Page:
War Studied Anew

Max Boot may be a military historian who graduated from our unbearable adversary, but, even so, his work is la crème de la crème. Currently a fellow at the Council on Foreign Relations, Boot is a prolific writer of excellent commentary, ranging from his previous work with the Wall Street Journal editorial page, to his columns in the LA Times and Weekly Standard, to his blog with the magazine Commentary, to his two books on war. The previous book, The Savage Wars of Peace, is recommended reading for naval officers and offers an insightful look at American military history – particularly our dealings with ‘small wars’ and counter-insurgencies (published in 2003, it is even more relevant given something else that started that year).

His latest work, War Made New, is a lengthy treatise on the role of technology in warfare from 1500 to today. As he explains in the beginning, this is no ode to technological determinism, the idea that history is determined solely by technology. Instead, it traces broad movements in new thinking that include actual technological innovations such as the Maxim machine gun as well as, fascinatingly, intellectual innovations, such as those developed by the Nazis in the interwar period of the early 20th century. The latter is, for me, a really interesting angle, and I thoroughly perused the sections on how much the German General Staff studied their previous mistakes so as not to repeat them – and how incredibly professionalized they became. Boot presents each case study in a format he nailed in his previous work, opening each chapter with a story that allows readers to live in the moment in which the technology was first being employed. He then follows up each anecdote with aggressive analysis about the impact of this technology in the course of both the grander scheme at play within the story as well as in history. Altogether, War Made New proves to be a fascinating read.

In addition to being a general refresher on military history—and its focus provides an interesting lens through which to examine past conflicts—there are also tidbits of information irresistible to bring up in conversation. It amazed me, for example, how much previous governments were dedicated to military spending: Louis XIV spent 75% of his budget on defense, Peter the Great 85%, Frederick the Great 90%! I also was taken aback at the fact that anyone would be crazy enough to wage war on the United States in 1941 when I read that, at the time, we produced 2/3 of the world’s petrol. I suppose it might have something to do with the average effectiveness of the German soldier, estimated to be 1.5 times that of the average American or Brit. Or here’s a drastic image for you: France lost more men in the first six weeks of World War II than the US did in Korea and Vietnam combined.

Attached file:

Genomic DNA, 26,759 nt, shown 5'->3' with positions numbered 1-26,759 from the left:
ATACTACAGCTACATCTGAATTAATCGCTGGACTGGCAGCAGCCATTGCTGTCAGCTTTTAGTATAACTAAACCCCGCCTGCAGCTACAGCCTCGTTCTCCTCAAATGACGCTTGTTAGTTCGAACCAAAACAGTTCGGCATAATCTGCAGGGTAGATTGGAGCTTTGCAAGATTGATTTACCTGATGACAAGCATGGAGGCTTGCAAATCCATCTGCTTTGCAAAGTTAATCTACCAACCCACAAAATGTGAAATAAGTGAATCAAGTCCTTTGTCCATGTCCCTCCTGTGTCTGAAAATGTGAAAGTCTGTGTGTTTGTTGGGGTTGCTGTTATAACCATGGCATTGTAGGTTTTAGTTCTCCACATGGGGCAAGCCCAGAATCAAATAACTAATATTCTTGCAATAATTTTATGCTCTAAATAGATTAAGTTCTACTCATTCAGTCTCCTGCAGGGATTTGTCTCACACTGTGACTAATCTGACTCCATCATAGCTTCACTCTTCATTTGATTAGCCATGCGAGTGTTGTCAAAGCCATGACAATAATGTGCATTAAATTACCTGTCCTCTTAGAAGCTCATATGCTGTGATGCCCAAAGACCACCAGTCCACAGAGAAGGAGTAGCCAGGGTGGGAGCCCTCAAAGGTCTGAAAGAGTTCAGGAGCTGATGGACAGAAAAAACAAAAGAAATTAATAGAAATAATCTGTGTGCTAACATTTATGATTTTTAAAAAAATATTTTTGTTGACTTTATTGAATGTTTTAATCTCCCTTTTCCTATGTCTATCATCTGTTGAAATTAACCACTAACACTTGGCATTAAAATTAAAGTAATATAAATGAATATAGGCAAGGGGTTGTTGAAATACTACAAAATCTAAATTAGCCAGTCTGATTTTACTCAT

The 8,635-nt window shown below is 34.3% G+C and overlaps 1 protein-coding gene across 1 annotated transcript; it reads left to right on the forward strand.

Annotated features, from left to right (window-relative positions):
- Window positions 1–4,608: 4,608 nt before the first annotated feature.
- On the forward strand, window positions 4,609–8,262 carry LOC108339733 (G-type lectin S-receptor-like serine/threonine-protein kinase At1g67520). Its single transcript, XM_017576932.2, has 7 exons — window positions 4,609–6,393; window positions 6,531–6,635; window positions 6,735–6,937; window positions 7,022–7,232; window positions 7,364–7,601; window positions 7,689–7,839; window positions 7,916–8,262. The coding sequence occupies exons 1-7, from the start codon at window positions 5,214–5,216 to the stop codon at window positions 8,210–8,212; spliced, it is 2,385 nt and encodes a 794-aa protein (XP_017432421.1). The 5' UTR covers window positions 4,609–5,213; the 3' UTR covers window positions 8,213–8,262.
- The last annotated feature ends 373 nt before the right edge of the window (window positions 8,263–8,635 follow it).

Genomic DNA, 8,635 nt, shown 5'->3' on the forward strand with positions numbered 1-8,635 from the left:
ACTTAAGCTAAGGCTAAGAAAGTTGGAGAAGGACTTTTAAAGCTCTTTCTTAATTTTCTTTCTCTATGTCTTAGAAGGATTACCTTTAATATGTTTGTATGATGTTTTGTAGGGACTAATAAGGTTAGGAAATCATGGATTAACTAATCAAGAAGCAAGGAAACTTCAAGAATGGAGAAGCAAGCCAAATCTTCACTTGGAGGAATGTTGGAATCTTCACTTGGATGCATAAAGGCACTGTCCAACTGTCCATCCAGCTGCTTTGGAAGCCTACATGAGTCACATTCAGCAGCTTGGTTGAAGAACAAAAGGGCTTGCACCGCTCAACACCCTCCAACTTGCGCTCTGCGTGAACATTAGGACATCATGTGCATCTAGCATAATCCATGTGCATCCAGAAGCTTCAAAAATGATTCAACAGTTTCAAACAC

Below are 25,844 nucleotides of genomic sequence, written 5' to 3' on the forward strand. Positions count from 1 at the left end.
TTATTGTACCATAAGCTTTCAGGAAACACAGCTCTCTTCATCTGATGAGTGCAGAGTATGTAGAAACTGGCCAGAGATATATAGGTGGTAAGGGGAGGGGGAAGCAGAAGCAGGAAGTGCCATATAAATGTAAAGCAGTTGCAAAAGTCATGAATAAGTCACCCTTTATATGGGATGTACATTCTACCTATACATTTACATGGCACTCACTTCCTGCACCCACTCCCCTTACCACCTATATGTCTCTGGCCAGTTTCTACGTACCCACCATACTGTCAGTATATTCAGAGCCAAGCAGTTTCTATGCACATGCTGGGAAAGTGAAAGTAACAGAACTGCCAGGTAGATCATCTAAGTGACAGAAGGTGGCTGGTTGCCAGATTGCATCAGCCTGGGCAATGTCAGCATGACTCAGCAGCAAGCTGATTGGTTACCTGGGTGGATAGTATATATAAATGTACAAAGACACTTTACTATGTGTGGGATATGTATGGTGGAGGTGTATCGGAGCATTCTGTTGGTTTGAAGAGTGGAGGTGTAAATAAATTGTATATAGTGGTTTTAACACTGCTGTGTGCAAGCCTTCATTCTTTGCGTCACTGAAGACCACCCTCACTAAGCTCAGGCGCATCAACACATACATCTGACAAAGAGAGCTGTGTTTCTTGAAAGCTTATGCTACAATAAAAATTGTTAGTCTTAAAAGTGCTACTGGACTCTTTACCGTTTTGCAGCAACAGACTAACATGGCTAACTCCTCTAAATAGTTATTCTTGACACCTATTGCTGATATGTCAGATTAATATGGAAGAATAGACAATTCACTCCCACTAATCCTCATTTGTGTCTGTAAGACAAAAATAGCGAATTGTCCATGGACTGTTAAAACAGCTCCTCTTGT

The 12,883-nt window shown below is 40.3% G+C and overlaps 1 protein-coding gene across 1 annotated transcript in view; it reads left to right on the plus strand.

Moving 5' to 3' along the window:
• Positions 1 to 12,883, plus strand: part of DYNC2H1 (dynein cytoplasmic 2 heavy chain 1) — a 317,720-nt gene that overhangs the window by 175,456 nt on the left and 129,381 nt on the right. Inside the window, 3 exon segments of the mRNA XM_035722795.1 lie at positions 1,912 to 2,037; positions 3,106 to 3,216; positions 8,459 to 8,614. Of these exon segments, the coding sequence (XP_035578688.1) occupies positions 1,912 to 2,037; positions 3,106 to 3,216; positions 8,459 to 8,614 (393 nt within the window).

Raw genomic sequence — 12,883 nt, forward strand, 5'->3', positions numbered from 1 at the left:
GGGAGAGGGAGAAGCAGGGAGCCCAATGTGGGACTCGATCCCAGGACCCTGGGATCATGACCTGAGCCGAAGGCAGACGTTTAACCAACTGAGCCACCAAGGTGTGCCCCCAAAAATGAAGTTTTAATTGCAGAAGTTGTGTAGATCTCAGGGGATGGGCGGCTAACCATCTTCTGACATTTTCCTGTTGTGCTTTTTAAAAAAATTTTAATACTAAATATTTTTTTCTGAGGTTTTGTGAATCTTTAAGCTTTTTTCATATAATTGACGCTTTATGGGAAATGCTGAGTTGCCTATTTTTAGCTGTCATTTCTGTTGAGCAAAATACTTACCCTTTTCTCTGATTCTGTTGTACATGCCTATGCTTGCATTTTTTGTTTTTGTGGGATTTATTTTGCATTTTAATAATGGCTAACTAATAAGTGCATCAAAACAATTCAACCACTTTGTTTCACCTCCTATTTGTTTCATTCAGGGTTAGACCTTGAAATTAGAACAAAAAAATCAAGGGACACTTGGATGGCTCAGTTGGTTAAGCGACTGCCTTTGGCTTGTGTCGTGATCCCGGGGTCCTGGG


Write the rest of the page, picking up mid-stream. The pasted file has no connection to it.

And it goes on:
But, of course, some of the most engaging statistics involve the central theme of the book: the US Army had 99% fewer deaths from disease in World War II than in the American Civil War (or, as some might prefer it be called, the War of Northern Aggression). The average number of shots taken to eliminate an enemy tank in World War II was 17. In the first Gulf War, it was close to one – and they could operate at night. And, of course, everyone knows that air bombing improved from World War II to the first Gulf War, but the rate is still staggering: 10,000 fold.

So, either because you need a nice thick book to keep you company by the fireside during these long winter nights, or you would like some quick retorts for your next cocktail party, pick up this book without hesitation or delay!

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